Richard Paul Stebbing, 74, SSA analyst, decorated veteran of Korean War

March 15, 2003|By Frederick N. Rasmussen | Frederick N. Rasmussen,SUN STAFF

Richard Paul Stebbing, a retired Social Security Administration analyst and decorated Korean War veteran, died of a heart attack Thursday at his Perry Hall home. He was 74.

Born and raised in East Baltimore, Mr. Stebbing attended City College. When he was 16, he left school and joined the merchant marine. He was a water tender in the engine rooms of Liberty and Victory ships during the waning days of World War II.

Mr. Stebbing was aboard a Liberty ship that broke in two during a storm and sank off the coast of Scotland in 1946. The townspeople of nearby Campbeltown came to the rescue of the doomed ship's crew.

"He had three cigar boxes filled with souvenirs, and on their lids had written the names of the ships he served aboard," said his brother, Leroy Stebbing of Norfolk, Neb.

After returning to Baltimore, Mr. Stebbing enlisted in the Marine Corps and later switched to the Army. He was a radioman when the Korean War broke out in 1950 and was sent to an infantry unit in Korea.

While serving with the 21st Infantry Regiment of the 24th Division in Korea, Mr. Stebbing was awarded two Bronze Stars for valor.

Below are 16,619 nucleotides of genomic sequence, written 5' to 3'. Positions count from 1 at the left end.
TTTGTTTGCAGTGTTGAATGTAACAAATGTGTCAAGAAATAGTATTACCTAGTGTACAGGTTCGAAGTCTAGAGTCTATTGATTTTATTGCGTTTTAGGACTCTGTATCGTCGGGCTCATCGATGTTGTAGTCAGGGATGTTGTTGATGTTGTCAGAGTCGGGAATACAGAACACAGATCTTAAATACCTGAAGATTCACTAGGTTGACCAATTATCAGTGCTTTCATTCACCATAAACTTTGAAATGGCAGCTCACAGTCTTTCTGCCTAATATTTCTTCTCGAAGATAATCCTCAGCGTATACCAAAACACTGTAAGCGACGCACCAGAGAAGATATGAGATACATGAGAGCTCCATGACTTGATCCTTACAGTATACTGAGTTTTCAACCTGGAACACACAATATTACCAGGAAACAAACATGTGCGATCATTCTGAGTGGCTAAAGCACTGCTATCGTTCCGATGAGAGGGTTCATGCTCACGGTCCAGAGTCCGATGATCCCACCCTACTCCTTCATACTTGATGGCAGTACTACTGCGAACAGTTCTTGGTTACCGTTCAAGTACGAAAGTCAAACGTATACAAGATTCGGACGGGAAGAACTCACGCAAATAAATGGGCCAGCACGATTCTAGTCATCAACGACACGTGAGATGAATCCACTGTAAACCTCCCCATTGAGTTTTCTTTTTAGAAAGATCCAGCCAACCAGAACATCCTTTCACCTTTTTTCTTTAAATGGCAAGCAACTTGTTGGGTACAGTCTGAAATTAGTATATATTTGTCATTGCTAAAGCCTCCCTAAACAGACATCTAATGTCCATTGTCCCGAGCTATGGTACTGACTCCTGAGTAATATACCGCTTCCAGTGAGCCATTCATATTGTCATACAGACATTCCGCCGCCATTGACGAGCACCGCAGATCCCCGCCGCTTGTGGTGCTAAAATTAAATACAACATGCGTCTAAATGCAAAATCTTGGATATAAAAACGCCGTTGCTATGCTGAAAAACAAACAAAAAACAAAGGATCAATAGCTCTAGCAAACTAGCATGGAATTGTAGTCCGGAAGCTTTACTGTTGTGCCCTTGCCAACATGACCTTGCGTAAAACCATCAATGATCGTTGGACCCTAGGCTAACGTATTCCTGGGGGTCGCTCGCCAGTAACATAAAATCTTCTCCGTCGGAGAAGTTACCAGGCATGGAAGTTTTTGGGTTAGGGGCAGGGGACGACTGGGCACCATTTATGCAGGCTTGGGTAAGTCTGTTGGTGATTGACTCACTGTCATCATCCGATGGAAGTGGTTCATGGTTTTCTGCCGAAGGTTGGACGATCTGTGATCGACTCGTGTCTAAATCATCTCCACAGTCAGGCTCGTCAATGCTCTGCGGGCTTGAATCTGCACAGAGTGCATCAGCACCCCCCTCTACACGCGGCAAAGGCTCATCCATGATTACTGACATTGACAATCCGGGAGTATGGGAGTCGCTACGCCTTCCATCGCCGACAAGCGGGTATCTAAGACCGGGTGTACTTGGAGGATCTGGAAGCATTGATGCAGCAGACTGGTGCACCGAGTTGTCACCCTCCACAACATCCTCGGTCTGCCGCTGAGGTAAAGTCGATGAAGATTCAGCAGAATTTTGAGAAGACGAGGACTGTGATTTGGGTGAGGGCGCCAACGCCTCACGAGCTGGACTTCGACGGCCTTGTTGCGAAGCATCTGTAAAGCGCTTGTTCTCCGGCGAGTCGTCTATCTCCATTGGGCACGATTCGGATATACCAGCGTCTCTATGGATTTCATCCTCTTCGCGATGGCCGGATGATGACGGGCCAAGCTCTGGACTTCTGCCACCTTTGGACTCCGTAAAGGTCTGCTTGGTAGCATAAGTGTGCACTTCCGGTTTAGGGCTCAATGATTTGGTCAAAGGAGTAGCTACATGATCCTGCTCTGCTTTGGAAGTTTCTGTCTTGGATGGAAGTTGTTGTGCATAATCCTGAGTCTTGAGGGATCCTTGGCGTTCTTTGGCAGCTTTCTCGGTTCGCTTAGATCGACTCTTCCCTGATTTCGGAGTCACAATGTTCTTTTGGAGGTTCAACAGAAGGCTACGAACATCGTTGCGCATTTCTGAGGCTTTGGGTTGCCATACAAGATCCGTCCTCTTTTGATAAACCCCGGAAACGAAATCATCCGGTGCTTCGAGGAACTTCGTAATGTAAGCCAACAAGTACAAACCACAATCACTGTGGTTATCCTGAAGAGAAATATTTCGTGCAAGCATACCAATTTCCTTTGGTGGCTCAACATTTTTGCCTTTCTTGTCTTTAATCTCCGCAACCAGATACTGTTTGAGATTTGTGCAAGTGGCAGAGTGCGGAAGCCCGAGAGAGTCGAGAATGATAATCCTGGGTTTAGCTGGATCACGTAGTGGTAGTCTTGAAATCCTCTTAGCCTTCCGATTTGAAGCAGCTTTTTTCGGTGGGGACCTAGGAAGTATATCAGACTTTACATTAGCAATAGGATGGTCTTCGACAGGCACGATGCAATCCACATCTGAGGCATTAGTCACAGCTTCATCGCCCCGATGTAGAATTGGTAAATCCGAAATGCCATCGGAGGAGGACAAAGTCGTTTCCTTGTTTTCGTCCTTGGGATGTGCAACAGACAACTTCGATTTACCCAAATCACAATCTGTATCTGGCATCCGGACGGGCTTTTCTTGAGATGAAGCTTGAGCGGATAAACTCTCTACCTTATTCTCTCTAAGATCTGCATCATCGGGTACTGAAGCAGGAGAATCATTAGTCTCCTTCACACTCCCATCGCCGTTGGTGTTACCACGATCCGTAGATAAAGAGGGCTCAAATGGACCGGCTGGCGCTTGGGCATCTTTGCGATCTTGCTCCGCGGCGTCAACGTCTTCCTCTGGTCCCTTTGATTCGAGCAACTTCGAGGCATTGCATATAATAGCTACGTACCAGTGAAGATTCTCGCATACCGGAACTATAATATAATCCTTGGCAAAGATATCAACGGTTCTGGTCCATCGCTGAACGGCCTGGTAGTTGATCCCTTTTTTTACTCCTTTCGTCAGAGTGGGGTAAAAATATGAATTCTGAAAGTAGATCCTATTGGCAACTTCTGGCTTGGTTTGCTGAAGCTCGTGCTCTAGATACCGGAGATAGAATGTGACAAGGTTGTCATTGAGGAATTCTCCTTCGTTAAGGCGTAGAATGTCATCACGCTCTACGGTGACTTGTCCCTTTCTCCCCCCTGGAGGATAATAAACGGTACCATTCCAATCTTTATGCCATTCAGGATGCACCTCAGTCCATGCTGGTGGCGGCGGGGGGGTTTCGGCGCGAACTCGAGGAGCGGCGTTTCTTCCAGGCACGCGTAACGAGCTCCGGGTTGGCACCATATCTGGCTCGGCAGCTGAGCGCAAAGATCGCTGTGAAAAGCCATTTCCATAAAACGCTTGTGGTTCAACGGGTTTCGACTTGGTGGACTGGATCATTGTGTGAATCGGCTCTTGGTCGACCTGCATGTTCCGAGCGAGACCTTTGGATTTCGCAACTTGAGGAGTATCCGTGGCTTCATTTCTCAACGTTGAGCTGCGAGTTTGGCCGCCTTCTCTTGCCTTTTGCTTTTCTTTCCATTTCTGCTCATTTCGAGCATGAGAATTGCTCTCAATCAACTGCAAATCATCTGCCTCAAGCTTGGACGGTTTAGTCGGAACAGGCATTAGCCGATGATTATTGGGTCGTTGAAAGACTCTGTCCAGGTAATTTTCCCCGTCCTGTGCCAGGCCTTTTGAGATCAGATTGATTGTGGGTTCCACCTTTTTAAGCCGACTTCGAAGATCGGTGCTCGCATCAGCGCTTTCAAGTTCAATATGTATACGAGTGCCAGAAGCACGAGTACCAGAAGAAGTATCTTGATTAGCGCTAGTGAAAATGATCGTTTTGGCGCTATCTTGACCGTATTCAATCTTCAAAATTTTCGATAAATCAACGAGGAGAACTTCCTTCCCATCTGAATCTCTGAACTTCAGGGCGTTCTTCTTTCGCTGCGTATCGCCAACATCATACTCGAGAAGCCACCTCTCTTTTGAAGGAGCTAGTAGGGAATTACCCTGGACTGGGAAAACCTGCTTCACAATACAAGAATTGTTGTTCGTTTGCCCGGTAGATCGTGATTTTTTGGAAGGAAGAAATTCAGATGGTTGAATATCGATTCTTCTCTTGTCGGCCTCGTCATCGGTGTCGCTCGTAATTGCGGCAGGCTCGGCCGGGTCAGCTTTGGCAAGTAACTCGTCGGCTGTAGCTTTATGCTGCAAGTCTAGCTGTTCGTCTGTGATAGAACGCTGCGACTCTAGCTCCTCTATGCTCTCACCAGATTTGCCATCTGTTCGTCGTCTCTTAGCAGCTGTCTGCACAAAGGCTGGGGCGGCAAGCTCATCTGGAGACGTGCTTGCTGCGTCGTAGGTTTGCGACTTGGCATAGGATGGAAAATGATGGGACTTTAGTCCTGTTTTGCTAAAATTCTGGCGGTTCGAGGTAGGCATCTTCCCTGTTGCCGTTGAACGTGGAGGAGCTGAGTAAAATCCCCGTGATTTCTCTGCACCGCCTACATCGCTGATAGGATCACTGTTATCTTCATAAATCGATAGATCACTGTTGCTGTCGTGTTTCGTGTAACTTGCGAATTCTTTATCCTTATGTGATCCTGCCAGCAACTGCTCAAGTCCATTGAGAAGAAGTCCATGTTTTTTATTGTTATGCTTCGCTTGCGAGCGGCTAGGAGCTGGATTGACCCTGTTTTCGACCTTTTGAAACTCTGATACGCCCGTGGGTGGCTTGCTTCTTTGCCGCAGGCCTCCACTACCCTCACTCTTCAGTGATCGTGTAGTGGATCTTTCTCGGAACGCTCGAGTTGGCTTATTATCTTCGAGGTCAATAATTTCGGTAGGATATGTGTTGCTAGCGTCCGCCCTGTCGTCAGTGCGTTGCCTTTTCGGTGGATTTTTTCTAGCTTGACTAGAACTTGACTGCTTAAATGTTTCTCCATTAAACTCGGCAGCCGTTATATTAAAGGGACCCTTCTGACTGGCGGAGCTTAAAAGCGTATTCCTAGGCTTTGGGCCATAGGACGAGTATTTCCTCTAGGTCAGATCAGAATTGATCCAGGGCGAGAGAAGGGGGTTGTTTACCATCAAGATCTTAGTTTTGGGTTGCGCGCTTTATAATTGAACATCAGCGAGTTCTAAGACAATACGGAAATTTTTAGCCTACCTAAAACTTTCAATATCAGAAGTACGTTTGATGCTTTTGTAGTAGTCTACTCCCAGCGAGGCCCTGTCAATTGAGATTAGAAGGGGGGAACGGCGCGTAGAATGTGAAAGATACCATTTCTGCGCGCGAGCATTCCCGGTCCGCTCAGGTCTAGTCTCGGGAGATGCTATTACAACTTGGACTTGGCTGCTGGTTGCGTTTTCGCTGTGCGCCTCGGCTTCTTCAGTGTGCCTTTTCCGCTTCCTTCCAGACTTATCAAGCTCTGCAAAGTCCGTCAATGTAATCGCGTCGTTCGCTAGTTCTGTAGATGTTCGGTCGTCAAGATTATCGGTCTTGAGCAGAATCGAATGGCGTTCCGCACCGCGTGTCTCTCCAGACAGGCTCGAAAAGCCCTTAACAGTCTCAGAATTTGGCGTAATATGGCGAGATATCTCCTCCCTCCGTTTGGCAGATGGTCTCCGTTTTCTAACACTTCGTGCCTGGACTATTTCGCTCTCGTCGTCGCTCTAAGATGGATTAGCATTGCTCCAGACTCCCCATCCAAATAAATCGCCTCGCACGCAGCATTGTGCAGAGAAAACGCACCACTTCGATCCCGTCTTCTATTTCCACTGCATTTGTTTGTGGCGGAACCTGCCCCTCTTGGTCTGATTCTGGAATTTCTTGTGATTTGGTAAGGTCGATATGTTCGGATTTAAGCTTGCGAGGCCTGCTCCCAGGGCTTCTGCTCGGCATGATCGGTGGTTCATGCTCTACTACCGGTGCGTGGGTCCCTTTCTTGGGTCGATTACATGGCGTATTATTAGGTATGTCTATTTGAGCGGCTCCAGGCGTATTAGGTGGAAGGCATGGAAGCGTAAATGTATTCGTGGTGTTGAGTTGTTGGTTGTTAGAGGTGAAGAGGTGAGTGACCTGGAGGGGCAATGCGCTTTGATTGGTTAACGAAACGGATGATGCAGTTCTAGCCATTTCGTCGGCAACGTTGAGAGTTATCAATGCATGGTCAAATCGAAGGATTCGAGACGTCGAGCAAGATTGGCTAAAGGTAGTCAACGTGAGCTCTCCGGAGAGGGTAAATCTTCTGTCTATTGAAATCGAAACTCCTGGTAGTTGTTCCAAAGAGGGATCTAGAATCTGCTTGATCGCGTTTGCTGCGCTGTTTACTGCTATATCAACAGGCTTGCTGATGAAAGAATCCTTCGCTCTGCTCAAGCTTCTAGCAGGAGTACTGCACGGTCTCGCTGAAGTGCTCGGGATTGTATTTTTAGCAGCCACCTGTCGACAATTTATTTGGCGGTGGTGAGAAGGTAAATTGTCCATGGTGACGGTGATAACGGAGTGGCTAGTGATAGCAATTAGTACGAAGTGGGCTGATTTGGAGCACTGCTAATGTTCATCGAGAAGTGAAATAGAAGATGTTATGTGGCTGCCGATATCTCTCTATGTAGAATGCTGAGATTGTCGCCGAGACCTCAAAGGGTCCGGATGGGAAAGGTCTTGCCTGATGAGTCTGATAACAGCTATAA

"When enemy automatic weapons were holding up the company's advance, Sergeant Stebbing exposed himself to enemy fire and directed firing at the enemy's position, successfully destroying two enemy machine gun positions," the citation for his first Bronze Star says.

His second Bronze Star recognized his participation in action near Pohang-dong, Korea, when his company was pinned down by intense enemy fire.

"Utterly disregarding the heavy fire, Sergeant Stebbing repeatedly exposed himself to direct the fire of his recoilless rifles. The fierce attack continued for over 15 hours, during which time his directed fire accounted for the destruction of four of the enemy's machine guns," the citation reads.

When his squad was ordered to withdraw, Mr. Stebbing provided cover fire until the company had left the position.

"Sergeant Stebbing's fearless actions and complete devotion to duty reflect great credit on himself and the United States Infantry," the citation concluded.

"He was a hell of a man," his brother, who is eight years younger, said yesterday.

After his discharge from the Army in 1952, Mr. Stebbing was a postal clerk for 10 years before taking a job as a systems analyst at Social Security headquarters in Woodlawn. He retired in 1977 after receiving a diagnosis of emphysema.

He was a member of the Veterans of Foreign Wars.

He enjoyed swimming, crabbing and being near the Chesapeake Bay.

"All his life, that's all he ever talked about was the bay," said his wife of 50 years, the former Mildred Holstein.

Plans for services were incomplete yesterday.

In addition to his wife and brother, Mr. Stebbing is survived by three sons, Michael D. Stebbing of Essex, and David E. Stebbing and Hal G. Stebbing, both of Catonsville; three daughters, Susan L. Stebbing of Essex, Deborah J. Stebbing of Fells Point and Donna Poljak of Dundalk; three sisters, Carol Seaman of Baltimore, and Patricia Godwin and Beverly Overbey, both of Perry Hall; and four grandchildren.

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